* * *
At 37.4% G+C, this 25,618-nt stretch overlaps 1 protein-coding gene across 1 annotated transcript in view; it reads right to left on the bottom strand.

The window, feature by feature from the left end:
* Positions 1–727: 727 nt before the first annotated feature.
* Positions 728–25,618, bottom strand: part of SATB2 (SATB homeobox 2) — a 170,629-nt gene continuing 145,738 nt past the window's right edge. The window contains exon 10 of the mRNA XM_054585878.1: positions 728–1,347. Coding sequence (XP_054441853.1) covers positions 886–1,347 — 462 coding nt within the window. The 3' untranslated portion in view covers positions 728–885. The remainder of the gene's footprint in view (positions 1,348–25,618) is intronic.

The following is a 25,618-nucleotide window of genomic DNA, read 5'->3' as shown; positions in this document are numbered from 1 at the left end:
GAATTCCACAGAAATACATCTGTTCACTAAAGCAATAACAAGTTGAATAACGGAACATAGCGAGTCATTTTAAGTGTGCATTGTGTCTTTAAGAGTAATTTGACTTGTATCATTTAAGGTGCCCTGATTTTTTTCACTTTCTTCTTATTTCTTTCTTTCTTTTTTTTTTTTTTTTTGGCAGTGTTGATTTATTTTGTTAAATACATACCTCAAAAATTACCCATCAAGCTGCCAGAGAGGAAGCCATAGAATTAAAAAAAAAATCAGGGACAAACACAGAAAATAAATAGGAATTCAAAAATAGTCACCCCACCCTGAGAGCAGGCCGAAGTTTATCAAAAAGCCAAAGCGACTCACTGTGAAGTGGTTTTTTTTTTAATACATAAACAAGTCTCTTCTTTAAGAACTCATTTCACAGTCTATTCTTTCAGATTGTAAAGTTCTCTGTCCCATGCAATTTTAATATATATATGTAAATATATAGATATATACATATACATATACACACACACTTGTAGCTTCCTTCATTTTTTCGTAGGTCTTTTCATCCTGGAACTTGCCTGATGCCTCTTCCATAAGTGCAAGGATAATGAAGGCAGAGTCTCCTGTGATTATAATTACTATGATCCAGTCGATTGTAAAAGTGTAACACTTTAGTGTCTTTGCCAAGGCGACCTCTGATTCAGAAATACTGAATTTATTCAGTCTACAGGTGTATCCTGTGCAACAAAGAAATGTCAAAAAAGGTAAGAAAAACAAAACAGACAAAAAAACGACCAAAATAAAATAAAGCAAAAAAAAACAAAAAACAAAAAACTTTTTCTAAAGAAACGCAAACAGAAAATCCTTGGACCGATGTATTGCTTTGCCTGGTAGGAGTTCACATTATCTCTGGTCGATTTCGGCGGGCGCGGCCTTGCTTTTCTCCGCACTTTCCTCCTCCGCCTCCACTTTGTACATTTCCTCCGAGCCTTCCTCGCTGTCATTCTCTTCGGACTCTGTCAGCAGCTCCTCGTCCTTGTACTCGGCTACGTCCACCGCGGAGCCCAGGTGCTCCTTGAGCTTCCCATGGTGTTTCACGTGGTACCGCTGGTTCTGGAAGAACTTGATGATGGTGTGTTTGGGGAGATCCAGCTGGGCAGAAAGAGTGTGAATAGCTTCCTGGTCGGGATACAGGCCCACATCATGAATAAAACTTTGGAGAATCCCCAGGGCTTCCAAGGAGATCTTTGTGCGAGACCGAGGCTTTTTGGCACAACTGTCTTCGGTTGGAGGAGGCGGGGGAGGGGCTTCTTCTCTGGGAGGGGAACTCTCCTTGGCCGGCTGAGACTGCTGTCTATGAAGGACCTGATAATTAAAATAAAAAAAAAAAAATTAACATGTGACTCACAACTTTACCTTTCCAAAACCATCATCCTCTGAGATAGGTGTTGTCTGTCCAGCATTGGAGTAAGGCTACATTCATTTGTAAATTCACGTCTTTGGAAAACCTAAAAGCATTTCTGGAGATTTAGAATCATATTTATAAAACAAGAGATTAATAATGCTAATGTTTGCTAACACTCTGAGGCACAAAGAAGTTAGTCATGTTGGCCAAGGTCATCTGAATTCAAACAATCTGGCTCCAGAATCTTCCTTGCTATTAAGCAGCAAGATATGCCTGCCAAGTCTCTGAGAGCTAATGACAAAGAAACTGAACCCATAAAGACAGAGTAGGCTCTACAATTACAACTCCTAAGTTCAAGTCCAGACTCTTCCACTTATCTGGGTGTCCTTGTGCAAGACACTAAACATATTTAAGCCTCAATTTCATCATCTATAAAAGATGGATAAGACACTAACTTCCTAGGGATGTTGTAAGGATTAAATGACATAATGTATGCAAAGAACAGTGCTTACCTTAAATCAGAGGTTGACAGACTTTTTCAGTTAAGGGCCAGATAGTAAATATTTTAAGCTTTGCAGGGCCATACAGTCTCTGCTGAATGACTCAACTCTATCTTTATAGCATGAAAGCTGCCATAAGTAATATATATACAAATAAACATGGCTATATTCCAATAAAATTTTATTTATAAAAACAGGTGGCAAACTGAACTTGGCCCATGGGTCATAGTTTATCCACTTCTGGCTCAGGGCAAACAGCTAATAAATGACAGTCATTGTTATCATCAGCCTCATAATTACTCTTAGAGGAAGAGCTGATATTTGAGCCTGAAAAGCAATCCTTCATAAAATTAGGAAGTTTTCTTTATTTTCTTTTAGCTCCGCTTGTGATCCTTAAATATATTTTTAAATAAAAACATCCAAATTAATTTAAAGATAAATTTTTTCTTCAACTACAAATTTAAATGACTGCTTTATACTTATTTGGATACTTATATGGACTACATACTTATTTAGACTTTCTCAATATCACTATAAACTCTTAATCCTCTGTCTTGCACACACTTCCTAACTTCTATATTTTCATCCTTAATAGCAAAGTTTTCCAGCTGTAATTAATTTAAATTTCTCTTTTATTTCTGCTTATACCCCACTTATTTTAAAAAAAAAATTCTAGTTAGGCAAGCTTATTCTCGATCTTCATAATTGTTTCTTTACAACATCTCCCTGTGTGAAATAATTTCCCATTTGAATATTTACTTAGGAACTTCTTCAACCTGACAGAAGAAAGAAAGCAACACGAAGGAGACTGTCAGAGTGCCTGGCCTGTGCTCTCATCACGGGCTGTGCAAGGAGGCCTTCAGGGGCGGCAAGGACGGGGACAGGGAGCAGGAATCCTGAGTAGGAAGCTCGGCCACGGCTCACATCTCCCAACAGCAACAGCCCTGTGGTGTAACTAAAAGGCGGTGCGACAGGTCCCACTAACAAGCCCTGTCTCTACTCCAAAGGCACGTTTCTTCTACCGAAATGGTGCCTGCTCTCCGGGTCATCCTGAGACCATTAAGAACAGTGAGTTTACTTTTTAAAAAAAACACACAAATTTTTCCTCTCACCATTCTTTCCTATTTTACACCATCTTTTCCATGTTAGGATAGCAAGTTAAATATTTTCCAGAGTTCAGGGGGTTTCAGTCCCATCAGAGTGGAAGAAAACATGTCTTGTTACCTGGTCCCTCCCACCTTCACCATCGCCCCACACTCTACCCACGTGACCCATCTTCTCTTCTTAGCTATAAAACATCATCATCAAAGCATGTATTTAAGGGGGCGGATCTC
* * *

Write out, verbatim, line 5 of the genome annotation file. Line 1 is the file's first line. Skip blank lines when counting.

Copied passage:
The following is a 25,618-nucleotide window of genomic DNA, read 5'->3' as shown; positions in this document are numbered from 1 at the left end: